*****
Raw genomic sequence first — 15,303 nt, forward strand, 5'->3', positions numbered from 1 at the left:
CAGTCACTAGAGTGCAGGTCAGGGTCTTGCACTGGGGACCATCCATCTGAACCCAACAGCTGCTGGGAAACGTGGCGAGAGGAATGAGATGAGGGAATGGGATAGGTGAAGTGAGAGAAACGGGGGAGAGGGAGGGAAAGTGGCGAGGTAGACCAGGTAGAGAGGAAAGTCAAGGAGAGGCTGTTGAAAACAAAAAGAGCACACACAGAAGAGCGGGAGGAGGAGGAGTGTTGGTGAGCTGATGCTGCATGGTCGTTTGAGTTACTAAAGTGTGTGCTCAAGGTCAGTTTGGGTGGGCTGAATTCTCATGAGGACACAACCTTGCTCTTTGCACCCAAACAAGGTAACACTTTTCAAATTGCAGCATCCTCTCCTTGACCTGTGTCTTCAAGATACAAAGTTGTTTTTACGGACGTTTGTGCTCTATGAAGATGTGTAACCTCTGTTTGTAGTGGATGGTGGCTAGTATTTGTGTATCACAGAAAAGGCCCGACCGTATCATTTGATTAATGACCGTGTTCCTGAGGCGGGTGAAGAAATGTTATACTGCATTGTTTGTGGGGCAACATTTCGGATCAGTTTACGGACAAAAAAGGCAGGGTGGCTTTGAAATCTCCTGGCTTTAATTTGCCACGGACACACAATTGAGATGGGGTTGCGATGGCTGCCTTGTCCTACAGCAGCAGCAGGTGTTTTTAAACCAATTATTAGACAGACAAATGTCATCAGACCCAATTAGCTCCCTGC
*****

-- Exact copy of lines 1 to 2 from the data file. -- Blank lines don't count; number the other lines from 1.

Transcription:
Raw genomic sequence first — 15,303 nt, forward strand, 5'->3', positions numbered from 1 at the left:
CAGTCACTAGAGTGCAGGTCAGGGTCTTGCACTGGGGACCATCCATCTGAACCCAACAGCTGCTGGGAAACGTGGCGAGAGGAATGAGATGAGGGAATGGGATAGGTGAAGTGAGAGAAACGGGGGAGAGGGAGGGAAAGTGGCGAGGTAGACCAGGTAGAGAGGAAAGTCAAGGAGAGGCTGTTGAAAACAAAAAGAGCACACACAGAAGAGCGGGAGGAGGAGGAGTGTTGGTGAGCTGATGCTGCATGGTCGTTTGAGTTACTAAAGTGTGTGCTCAAGGTCAGTTTGGGTGGGCTGAATTCTCATGAGGACACAACCTTGCTCTTTGCACCCAAACAAGGTAACACTTTTCAAATTGCAGCATCCTCTCCTTGACCTGTGTCTTCAAGATACAAAGTTGTTTTTACGGACGTTTGTGCTCTATGAAGATGTGTAACCTCTGTTTGTAGTGGATGGTGGCTAGTATTTGTGTATCACAGAAAAGGCCCGACCGTATCATTTGATTAATGACCGTGTTCCTGAGGCGGGTGAAGAAATGTTATACTGCATTGTTTGTGGGGCAACATTTCGGATCAGTTTACGGACAAAAAAGGCAGGGTGGCTTTGAAATCTCCTGGCTTTAATTTGCCACGGACACACAATTGAGATGGGGTTGCGATGGCTGCCTTGTCCTACAGCAGCAGCAGGTGTTTTTAAACCAATTATTAGACAGACAAATGTCATCAGACCCAATTAGCTCCCTGC